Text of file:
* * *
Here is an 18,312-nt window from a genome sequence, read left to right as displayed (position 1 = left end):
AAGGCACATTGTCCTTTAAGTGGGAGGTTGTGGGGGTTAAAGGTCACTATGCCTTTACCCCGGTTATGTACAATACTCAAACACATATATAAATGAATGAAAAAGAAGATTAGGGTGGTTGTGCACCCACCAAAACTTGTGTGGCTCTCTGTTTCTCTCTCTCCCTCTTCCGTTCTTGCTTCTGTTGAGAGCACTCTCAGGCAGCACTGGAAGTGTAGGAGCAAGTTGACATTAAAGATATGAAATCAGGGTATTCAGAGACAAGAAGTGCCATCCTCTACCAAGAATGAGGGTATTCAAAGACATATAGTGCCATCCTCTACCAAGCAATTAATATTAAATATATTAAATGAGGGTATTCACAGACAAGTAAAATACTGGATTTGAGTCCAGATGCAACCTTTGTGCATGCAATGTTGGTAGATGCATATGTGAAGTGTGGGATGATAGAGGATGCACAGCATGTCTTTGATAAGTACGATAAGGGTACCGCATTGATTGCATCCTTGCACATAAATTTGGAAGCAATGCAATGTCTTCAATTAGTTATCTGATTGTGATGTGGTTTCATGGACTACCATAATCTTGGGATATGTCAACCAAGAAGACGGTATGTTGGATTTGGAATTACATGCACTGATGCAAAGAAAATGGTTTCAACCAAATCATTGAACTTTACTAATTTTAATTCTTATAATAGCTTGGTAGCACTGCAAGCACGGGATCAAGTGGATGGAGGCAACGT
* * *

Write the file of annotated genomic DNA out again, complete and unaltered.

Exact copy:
Here is an 18,312-nt window from a genome sequence, read left to right as displayed (position 1 = left end):
AAGGCACATTGTCCTTTAAGTGGGAGGTTGTGGGGGTTAAAGGTCACTATGCCTTTACCCCGGTTATGTACAATACTCAAACACATATATAAATGAATGAAAAAGAAGATTAGGGTGGTTGTGCACCCACCAAAACTTGTGTGGCTCTCTGTTTCTCTCTCTCCCTCTTCCGTTCTTGCTTCTGTTGAGAGCACTCTCAGGCAGCACTGGAAGTGTAGGAGCAAGTTGACATTAAAGATATGAAATCAGGGTATTCAGAGACAAGAAGTGCCATCCTCTACCAAGAATGAGGGTATTCAAAGACATATAGTGCCATCCTCTACCAAGCAATTAATATTAAATATATTAAATGAGGGTATTCACAGACAAGTAAAATACTGGATTTGAGTCCAGATGCAACCTTTGTGCATGCAATGTTGGTAGATGCATATGTGAAGTGTGGGATGATAGAGGATGCACAGCATGTCTTTGATAAGTACGATAAGGGTACCGCATTGATTGCATCCTTGCACATAAATTTGGAAGCAATGCAATGTCTTCAATTAGTTATCTGATTGTGATGTGGTTTCATGGACTACCATAATCTTGGGATATGTCAACCAAGAAGACGGTATGTTGGATTTGGAATTACATGCACTGATGCAAAGAAAATGGTTTCAACCAAATCATTGAACTTTACTAATTTTAATTCTTATAATAGCTTGGTAGCACTGCAAGCACGGGATCAAGTGGATGGAGGCAACGT